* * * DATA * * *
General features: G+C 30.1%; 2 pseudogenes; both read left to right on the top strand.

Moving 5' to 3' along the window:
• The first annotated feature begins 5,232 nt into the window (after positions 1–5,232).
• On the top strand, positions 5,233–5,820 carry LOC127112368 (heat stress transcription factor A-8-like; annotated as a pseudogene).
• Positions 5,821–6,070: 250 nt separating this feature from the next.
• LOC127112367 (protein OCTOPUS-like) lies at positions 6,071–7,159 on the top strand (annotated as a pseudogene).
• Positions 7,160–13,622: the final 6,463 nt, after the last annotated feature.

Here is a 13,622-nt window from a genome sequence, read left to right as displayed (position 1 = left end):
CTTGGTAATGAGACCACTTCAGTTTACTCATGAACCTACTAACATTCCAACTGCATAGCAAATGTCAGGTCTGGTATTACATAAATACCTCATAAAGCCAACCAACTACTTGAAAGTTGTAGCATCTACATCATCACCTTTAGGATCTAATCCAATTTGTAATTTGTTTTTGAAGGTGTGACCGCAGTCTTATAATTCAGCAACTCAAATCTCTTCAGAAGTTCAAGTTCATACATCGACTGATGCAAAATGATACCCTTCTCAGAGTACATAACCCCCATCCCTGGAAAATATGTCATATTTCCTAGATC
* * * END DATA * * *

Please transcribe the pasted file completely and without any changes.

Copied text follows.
General features: G+C 30.1%; 2 pseudogenes; both read left to right on the top strand.

Moving 5' to 3' along the window:
• The first annotated feature begins 5,232 nt into the window (after positions 1–5,232).
• On the top strand, positions 5,233–5,820 carry LOC127112368 (heat stress transcription factor A-8-like; annotated as a pseudogene).
• Positions 5,821–6,070: 250 nt separating this feature from the next.
• LOC127112367 (protein OCTOPUS-like) lies at positions 6,071–7,159 on the top strand (annotated as a pseudogene).
• Positions 7,160–13,622: the final 6,463 nt, after the last annotated feature.

Here is a 13,622-nt window from a genome sequence, read left to right as displayed (position 1 = left end):
CTTGGTAATGAGACCACTTCAGTTTACTCATGAACCTACTAACATTCCAACTGCATAGCAAATGTCAGGTCTGGTATTACATAAATACCTCATAAAGCCAACCAACTACTTGAAAGTTGTAGCATCTACATCATCACCTTTAGGATCTAATCCAATTTGTAATTTGTTTTTGAAGGTGTGACCGCAGTCTTATAATTCAGCAACTCAAATCTCTTCAGAAGTTCAAGTTCATACATCGACTGATGCAAAATGATACCCTTCTCAGAGTACATAACCCCCATCCCTGGAAAATATGTCATATTTCCTAGATC